Liisa Lang will defense her doctoral thesis titled "Baculate shell structure in Early Palaeozoic linguliform brachiopods" on the 22 September 2015 in the Faculty of Science and Technology of University of Tartu.
Professor Tõnu Meidla, PhD, University of Tartu
Dr Ivar Puura, University of Tartu
Opponent: Professor Lars Holmer, PhD, University of Uppsala (Sweden).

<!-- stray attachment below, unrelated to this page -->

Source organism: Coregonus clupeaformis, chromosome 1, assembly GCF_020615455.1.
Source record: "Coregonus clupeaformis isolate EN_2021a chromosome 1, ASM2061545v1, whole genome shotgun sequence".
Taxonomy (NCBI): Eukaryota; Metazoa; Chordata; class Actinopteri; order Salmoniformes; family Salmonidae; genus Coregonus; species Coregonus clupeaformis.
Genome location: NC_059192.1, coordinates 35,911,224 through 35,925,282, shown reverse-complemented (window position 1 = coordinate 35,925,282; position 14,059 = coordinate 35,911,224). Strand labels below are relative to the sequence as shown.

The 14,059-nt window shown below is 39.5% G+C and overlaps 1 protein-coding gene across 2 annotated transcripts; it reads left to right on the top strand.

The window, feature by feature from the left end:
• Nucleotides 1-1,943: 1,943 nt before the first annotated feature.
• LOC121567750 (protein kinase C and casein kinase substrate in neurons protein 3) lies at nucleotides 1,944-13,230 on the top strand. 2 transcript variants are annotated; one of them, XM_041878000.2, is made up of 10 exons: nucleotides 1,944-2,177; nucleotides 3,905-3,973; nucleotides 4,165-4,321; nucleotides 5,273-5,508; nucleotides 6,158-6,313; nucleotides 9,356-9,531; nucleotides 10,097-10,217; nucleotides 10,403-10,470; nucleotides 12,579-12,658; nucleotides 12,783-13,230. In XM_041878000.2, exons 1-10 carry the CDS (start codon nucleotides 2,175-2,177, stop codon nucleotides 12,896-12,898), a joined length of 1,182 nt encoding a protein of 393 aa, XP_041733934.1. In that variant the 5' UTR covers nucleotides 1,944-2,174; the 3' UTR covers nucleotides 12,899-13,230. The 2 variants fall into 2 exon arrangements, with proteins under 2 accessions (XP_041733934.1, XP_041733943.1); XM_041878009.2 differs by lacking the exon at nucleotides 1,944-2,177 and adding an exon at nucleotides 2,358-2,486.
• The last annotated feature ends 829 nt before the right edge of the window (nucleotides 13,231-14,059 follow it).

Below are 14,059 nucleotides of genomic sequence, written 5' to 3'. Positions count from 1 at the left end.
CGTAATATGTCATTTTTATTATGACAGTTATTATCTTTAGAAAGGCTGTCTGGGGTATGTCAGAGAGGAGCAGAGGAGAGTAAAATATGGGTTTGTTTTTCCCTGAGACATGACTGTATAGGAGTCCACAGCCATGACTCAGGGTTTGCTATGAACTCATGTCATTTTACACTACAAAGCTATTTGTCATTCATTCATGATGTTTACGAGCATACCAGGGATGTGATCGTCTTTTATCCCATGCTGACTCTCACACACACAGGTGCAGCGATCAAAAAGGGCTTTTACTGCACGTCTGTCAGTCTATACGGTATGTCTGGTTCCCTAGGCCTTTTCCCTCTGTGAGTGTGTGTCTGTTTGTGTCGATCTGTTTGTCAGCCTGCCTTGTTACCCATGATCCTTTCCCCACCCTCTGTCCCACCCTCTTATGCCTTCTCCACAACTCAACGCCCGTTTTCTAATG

Brachiopods are bivalved benthic marine invertebrates colonizing the seafloor since the Cambrian Period. The valves in the subphylum Linguliformea are composed of calcium phosphate (apatite). Linguliform brachiopods are important research objects for revealing the biomineralization patterns and evolution of mineralized skeletons as well as for gaining palaeoclimatic information stored in linguliform shell apatite. All these studies require understanding of taphonomic changes in biominerals and mineralized structures. The aim of this thesis was to study the structural and chemical variability of fossil linguliform brachiopod shells. The studied species are characterized by baculate shell structure that consists of porous laminae with small apatitic rods (bacula) alternating with compact laminae. Detailed studies of the valves of Cambrian Obolus ruchini and Ungula inornata as well as Devonian Bicarinatina bicarinata demonstrated remarkable variability in the shell structure and chemical composition. Narrow fibrils of 100–200 nm in diameter (nanofibrils) were discovered. These are similar to nanostructures shaping the baculate structure in modern linguliforms and likely represent originally non-mineralized (organic) fibrils preserved through rapid phosphatization. This suggests that the development of bacula has not much changed throughout the Phanerozoic. The studies of chemical composition and mineral morphology in the valves of Cambrian Ungula ingrica – one of the most characteristic fossil composing Estonian shelly phosphorite – revealed different chemical composition of the apatite in compact and baculate laminae. The apatite in compact laminae is morphologically and chemically similar to the shell apatite of modern linguliforms and may likely be used for biological or palaeoenvironmental interpretations. The apatite in baculate laminae is significantly different having only a limited potential for palaeoenvironmental analysis. The origin of this phase needs additional study. The successive stages of diagenetic changes in linguliform brachiopods are phosphatization, stabilization of original bioapatite, apatite transformations and structural homogenization. Estonian shelly phosphorite is mainly composed of the remains of linguliform shells and the new data on the structure and chemical composition of the shells may help to understand the properties and history of formation of phosphorite deposit, which may further provide information on technological characteristics of the phosphorite and help to solve environmental problems arising in course of mining.